Refugee Rights Project
In response to the growing need of refugees and asylum seekers in South Africa, the Law Clinic created a Refugee Rights Project (RRP) in 1998 to offer much needed legal aid and advice for this target group. Today the RRP is operationally independent from the Law Clinic. The RRP has expanded its vision and, in addition to the legal aid practice, it also includes an academic programme for undergraduate and master's students as well as a research unit. The Project offers two courses to students which are run in the Department of Public law. Thus LLB students are given the opportunity to study refugee and immigration law, and master's students have the opportunity to study refugee law and human rights, thus awarding students an opportunity to study and discuss current issues facing refugees and asylum seekers in South Africa.
The Project has a facility for research and publication, thus creating avenues for the evolvement of refugee law issues in South Africa. Furthermore, the Project is an instrument for advocacy, whereby legal assistance is offered to the general public when necessary.
Over the past four years RRP has been involved in many academic research initiatives of others, such as assisting the Wits Forced Migration Studies Programme in their research on gender-based refugee claims, assisting Human Rights Watch in their research on Zimbabweans' claim for refugee status on the basis of the state's failure to ensure the socio-economic rights of its citizens, and working with the Refugee and Unaccompanied Foreign Children Programme in collaboration with the Department of Home Affairs, Social Services, the Red Cross (Tracing Officer) and the Children's Court. This latter project included the development of a practical and sustainable Standard Operating Procedure for dealing with this vulnerable category of migrants. The end result was the publication of a training manual by the Refugee Rights Project for relevant parties.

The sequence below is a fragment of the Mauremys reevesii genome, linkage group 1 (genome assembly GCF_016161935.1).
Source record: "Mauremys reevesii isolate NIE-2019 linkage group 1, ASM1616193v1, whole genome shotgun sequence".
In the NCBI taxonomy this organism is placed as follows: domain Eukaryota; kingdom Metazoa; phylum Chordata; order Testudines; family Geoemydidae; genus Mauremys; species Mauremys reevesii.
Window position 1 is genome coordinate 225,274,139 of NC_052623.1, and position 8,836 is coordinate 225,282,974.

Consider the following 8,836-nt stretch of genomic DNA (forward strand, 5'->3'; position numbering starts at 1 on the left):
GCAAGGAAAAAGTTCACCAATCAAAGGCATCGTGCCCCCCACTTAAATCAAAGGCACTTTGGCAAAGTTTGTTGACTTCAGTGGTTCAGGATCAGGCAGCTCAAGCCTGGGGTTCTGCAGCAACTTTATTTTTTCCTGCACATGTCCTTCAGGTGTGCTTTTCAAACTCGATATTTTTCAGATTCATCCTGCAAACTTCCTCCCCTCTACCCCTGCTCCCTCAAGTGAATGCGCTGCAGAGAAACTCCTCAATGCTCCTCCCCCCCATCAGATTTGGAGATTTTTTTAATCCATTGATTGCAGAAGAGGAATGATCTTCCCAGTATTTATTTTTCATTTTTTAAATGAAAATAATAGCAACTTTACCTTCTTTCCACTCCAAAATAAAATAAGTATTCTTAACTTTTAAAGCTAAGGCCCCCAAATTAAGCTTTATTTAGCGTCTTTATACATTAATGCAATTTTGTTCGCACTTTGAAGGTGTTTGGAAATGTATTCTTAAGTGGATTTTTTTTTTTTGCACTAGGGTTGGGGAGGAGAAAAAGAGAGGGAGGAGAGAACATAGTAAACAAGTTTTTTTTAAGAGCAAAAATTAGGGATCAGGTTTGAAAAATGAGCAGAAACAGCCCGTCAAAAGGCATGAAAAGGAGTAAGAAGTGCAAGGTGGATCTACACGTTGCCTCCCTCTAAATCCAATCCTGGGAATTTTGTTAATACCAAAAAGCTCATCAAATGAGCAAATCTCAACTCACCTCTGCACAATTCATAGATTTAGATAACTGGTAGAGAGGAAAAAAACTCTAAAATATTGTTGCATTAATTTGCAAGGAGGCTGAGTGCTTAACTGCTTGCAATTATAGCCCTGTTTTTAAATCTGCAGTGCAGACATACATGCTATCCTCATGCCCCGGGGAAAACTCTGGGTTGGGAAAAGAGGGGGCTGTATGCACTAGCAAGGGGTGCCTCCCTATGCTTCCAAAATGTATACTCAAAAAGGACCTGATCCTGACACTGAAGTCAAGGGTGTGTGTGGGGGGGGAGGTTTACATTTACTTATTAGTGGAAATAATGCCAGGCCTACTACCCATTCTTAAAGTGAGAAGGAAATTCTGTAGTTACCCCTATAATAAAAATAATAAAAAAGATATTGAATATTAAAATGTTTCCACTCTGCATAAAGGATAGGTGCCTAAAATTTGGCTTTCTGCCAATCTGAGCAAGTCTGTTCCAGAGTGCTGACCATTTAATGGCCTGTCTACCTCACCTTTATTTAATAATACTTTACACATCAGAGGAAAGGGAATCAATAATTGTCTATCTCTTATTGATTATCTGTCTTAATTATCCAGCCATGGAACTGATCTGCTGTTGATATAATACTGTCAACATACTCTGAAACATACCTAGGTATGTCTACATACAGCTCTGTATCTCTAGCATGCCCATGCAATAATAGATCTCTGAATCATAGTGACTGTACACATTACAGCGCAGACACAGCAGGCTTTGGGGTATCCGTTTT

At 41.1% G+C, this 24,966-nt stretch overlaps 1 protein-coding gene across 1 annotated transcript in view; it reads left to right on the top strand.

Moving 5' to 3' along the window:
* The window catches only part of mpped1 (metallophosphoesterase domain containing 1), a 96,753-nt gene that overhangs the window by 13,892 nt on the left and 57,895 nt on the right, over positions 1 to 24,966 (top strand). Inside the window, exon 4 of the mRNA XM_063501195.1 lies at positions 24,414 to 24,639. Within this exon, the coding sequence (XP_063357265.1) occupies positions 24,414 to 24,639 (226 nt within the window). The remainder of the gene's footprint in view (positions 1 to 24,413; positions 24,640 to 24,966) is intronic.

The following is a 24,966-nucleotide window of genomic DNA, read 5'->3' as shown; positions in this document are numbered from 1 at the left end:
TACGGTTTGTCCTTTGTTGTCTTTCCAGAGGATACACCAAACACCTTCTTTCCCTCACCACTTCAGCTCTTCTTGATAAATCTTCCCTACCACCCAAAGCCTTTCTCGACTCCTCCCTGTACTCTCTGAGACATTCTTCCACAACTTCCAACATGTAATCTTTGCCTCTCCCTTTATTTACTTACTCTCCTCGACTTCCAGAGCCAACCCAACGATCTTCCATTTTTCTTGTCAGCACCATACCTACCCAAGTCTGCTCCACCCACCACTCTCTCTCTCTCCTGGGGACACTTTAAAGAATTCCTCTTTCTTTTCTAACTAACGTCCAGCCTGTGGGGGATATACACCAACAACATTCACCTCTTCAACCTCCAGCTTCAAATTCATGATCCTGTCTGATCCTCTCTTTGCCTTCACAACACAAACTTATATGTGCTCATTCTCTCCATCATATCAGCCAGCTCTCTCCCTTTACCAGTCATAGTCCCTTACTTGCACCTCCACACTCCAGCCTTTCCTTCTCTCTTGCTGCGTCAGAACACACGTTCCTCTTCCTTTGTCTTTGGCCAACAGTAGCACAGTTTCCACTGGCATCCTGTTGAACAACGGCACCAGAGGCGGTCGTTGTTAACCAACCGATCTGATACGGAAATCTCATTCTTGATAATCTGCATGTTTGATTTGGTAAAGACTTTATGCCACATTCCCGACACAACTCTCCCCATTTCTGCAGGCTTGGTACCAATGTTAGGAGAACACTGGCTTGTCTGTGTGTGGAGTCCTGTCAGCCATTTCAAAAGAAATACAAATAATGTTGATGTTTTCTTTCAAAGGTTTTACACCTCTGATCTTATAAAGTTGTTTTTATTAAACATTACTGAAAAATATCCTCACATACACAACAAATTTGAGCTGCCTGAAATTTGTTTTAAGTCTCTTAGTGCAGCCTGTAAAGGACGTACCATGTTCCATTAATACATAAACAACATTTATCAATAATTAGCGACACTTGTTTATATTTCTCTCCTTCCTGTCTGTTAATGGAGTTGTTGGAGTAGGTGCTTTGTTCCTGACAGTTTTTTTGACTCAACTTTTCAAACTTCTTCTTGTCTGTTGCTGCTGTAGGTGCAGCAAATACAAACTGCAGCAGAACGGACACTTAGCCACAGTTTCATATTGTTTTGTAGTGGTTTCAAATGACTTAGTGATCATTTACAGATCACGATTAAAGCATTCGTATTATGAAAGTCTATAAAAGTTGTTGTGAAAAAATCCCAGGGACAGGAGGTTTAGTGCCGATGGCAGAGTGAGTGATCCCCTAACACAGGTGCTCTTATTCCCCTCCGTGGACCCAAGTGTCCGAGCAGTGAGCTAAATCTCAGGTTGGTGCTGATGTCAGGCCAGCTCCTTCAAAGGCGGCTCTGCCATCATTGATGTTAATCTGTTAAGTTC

The Project was initially funded solely by the United Nations High Commissioner for Refugees (UNHCR) when it became a legal implementing partner of UNHCR. Today the project is funded by UNHCR, Atlantic Philanthropies and the Sigrid Rausing Trust.
Visit the RRP website for more information.